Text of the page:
The Indian market for startups may be buzzing with youthful energy and enthusiasm, but women have been largely absent from the picture. In 2013, just 6% of startups were founded or co-founded by women, according to data from India’s National Association of Software and Services Companies.
Some experts reckon this may now be changing. “Women entrepreneurs have started to gain a foothold in the startup industry and have begun to make their presence felt,” says Sangeeta Gupta, National Association of Software & Service Companies (Nasscom) ‘s senior vice president for events, research and communications.
Yet others question whether the percentage of entrepreneurs who are women is really increasing. “The number of startups has increased in the country and so the number of women tech entrepreneurs has also gone up, but it is difficult to say if the percentage of women entrepreneurs has gone up,” says Geetha Kannan, the managing director of India operations for the Anita Borg Institute.
The organization works on increasing the participation of women in technology, and recently teamed up with the Indian government and the Indo-US Science and Technology Forum to bring six Indian female entrepreneurs to the US, where they were introduced to venture capitalists and other players in the start-up community.
What is beyond any doubt, however, is that women face unique challenges in this area. “Some of the challenges women face in this sector are pressures from within the family and society, competing roles women play within the household and a lack of childcare support systems,” says Nasscom’s Gupta. “All these factors combined with gender discrimination discourage women from exploring and initiating new ideas and following them.”
Even so, the recent success of some female entrepreneurs — including Sairee Chahal of Sheroes (a jobs site aimed at women); Ashwini Asokan of Mad Street Den (artificial intelligence); Prukalpa Sankar of SocialCops (big data); Neha Behani of Moojic (online music); and Pranshu Bhandari of CultureAlley (English language tuition) — has turned the spotlight on them. Women certainly appear to be making a mark in sectors such as ecommerce and biotechnology and in the business-to-consumer area.
Moreover, nearly 30% of engineering graduates in India are now women, and as that number grows the proportion of entrepreneurs who are female is also likely to increase.
Question of funding
Although attracting funding remains a challenge for female entrepreneurs, it seems to be getting easier. Falguni Nayyar-led Nykaa, an ecommerce portal aimed at women, recently received an undisclosed sum through angel investors. Suchi Mukherjee’s Limeroad, an online shopping site, has also raised $20 million in funding, while Pranshu Bhandari’s CultureAlley has received $345,000 from angel investors.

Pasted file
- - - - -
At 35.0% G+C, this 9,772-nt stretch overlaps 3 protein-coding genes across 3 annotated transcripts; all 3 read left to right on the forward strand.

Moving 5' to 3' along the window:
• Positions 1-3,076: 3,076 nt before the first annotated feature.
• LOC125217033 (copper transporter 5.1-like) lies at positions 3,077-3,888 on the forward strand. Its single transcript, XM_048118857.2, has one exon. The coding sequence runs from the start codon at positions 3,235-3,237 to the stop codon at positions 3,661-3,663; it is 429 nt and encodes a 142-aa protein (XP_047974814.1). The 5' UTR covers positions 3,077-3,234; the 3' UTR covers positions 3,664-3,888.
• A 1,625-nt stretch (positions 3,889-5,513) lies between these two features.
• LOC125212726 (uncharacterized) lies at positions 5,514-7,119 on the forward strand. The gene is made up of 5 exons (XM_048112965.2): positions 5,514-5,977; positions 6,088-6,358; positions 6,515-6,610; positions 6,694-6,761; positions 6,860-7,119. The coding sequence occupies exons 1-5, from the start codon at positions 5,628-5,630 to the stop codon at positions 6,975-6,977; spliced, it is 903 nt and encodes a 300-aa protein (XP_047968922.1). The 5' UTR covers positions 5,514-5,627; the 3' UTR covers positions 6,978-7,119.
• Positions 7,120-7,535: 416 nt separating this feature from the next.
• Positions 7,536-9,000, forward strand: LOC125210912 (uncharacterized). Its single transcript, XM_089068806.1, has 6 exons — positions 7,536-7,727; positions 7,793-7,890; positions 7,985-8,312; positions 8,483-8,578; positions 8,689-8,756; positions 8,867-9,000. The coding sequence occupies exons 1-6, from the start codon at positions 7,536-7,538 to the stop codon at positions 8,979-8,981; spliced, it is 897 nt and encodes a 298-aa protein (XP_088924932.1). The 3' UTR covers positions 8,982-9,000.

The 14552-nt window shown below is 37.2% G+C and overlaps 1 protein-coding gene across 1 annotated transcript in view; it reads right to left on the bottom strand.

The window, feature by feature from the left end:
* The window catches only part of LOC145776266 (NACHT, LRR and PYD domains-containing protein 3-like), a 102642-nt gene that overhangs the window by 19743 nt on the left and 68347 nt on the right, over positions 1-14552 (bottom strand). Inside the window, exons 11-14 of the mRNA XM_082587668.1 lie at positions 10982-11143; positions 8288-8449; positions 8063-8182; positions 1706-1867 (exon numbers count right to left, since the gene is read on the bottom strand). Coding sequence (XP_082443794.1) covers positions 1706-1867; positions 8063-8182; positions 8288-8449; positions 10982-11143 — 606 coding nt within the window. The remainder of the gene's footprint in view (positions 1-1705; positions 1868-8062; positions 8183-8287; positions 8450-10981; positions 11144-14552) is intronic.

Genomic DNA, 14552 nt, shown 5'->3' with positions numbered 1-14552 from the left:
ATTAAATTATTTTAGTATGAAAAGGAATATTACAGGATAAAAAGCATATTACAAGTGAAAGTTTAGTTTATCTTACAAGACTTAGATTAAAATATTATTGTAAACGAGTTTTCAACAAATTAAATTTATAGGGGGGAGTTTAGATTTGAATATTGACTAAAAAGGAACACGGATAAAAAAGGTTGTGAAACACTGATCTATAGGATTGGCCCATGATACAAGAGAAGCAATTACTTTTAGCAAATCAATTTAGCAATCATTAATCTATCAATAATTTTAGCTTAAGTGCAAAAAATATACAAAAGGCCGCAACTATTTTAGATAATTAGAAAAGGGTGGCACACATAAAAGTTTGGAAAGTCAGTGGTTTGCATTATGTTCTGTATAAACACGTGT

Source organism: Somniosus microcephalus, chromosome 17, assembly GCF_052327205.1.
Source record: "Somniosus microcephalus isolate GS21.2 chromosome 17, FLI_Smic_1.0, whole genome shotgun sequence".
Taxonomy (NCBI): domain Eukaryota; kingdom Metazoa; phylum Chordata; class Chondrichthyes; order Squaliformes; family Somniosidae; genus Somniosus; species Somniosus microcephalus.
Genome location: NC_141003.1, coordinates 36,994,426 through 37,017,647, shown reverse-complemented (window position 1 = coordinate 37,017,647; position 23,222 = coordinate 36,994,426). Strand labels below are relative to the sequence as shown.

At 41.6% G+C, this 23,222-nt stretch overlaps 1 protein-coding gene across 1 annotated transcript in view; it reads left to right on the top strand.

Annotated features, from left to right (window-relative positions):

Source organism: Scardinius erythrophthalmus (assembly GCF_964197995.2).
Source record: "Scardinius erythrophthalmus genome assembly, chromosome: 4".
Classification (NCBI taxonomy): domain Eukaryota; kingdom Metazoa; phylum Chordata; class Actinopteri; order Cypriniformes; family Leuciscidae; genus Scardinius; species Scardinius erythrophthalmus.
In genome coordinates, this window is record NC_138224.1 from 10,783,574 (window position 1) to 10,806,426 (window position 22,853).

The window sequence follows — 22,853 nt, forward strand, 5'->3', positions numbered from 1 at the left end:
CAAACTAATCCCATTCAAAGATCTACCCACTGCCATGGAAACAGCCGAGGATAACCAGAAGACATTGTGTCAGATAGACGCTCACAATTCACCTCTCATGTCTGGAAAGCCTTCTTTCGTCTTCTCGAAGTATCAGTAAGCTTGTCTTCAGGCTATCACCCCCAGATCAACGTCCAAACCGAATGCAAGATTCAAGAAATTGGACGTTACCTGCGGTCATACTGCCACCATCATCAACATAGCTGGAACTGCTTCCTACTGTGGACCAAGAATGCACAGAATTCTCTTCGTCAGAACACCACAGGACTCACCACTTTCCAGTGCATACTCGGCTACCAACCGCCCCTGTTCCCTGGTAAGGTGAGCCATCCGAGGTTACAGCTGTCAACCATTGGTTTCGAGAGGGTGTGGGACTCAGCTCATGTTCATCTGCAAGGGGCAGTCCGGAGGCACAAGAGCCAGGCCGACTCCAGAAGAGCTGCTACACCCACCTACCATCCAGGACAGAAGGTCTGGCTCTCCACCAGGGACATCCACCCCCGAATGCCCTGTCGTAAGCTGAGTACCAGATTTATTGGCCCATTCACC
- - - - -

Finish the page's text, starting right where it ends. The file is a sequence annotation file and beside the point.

The fact that more women are procuring funding for their projects suggests there has been a change of attitude in the venture capital community. This is probably best exemplified by Rajan Anandan, Google India’s vice president and managing director and an angel investor. Before 2013, Anandan had funded nearly 40 startups and only six of these were led by women. But women lead another six of the ten companies he has helped to fund in 2014.
At the same time, stakeholders agree that a lot remains to be done to increase women’s representation in technology startups.
“Getting funding from VCs [venture capitalists] is not the point,” says Ashwini Asokan, the co-founder of Mad Street Den, one of the few startups in India involved in artificial intelligence. “The bigger problem is how to empower women to sit before VCs to ask for funding. We need to make it easier for women entrepreneurs throughout their journey.”
Mad Street Den certainly appears to have overcome that hurdle, having raised $1.5 million from Reservoir Investments Exfinity Fund and GrowX Ventures.
Encouragingly, a number of mentorship programs are making it easier for women to make a mark in the technology startups space. Nasscom’s 10,000 Start-ups initiative, launched to support entrepreneurship within the IT-BPM (information technology and business process management) industry in India, also provides backing to female entrepreneurs. The Girls in Technology (GIT) program, meanwhile, is aimed at boosting female representation in the industry, while global technology giant Intel Corp. (Nasdaq: INTC) recently made a commitment to invest in women-owned startups.
Female entrepreneurs believe that many Indian women still lack confidence when it comes to thinking big. This could explain why — in spite of rising numbers of women-owned businesses — there are hardly any women-led enterprises that have gone public.
“We need to work towards a place where women can be more audacious and less guilty about their dreams,” says Sairee Chahal, the founder and CEO of Sheroes and Flexi Moms, a platform enabling women to work according to their convenience.
The time may be ripe for Indian women to take an entrepreneurial leap, but more clearly needs to be done to increase their participation in the entrepreneurial space.